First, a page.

The Codex Sinaiticus, which dates from the fourth century, is one of the two most ancient copies of the entire Bible in Greek. The other is the Codex Vaticanus.
The manuscript was uncovered by a German scholar in St Catherine's monastery in the Sinai desert. Much of it, written on some 350 pages of vellum, ended up in St. Petersburg. In the 1930s, most of this treasure trove was then sold by Stalin to the British Museum in London.
Some 40 pages also ended up going to Leipzig University, while yet more pages were found in the 1970s in a walled-up room at St Catherine's monastery. The project, sponsored by the British Museum and Leipzig University, aims to put the bible back together in digitalized form - scanning all the pages held in Britain, Germany, Russia, and Egypt - and making it available on the internet.
As of Thursday, "more than 100 pages, those from Leipzig and 67 from the British Museum, will be available online at www.codex-sinaiticus.net," according to Leipzig library curator Ulrich Johannes Schneider.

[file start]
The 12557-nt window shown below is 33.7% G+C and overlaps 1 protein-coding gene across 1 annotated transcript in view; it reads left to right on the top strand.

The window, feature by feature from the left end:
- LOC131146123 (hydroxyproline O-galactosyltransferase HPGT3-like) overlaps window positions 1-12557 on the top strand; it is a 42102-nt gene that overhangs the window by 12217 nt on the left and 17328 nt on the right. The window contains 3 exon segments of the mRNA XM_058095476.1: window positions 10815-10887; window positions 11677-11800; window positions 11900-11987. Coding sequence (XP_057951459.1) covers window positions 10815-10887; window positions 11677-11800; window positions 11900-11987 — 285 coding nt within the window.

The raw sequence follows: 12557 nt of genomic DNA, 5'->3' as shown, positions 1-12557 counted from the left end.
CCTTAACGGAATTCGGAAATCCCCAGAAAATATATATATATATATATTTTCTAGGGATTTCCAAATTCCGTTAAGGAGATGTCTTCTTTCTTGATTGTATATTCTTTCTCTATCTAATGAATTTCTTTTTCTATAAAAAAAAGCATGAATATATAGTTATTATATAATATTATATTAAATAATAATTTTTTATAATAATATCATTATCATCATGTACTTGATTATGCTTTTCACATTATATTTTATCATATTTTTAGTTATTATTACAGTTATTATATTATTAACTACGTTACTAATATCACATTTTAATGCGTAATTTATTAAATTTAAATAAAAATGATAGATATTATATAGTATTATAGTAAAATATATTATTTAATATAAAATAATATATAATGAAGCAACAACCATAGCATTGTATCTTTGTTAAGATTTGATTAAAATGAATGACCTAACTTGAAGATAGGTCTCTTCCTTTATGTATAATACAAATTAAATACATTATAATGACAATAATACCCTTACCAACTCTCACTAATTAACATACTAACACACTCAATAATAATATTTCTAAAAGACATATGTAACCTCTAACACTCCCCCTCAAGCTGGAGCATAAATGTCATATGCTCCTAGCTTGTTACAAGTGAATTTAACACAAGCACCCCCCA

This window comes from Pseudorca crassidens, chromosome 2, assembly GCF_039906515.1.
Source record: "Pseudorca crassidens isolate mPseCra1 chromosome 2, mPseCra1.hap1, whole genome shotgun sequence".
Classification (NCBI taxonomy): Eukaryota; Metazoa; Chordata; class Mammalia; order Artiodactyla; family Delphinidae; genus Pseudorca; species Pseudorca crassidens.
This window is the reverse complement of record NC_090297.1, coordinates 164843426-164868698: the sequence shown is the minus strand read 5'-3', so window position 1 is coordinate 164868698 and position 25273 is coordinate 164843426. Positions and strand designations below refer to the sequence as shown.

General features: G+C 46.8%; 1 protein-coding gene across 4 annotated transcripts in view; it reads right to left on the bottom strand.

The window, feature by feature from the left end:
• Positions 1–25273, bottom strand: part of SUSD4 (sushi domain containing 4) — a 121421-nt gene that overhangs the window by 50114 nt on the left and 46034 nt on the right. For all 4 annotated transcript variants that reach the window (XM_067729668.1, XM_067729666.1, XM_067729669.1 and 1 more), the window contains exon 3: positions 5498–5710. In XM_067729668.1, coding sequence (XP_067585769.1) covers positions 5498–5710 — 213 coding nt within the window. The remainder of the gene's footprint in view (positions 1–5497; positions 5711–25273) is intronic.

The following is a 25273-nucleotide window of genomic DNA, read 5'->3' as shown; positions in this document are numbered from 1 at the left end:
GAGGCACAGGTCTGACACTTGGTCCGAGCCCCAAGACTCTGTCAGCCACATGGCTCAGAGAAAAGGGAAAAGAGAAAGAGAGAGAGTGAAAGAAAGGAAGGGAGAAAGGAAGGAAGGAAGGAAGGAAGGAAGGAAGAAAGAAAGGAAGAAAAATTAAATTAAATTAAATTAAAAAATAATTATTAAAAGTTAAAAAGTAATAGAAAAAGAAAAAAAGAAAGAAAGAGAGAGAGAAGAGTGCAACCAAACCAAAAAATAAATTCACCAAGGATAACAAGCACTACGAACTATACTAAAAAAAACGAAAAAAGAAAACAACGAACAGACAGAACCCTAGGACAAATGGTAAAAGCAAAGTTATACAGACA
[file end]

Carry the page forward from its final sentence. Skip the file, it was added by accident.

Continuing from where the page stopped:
Another part of the Codex will be made available in November and the remainder by next year, according to Schneider.
The codex, which is believed to contain the most accurate version of the New Testament, can be viewed online in high-definition pictures, with a full transcript of the Greek text, and translation into English and German of some key passages.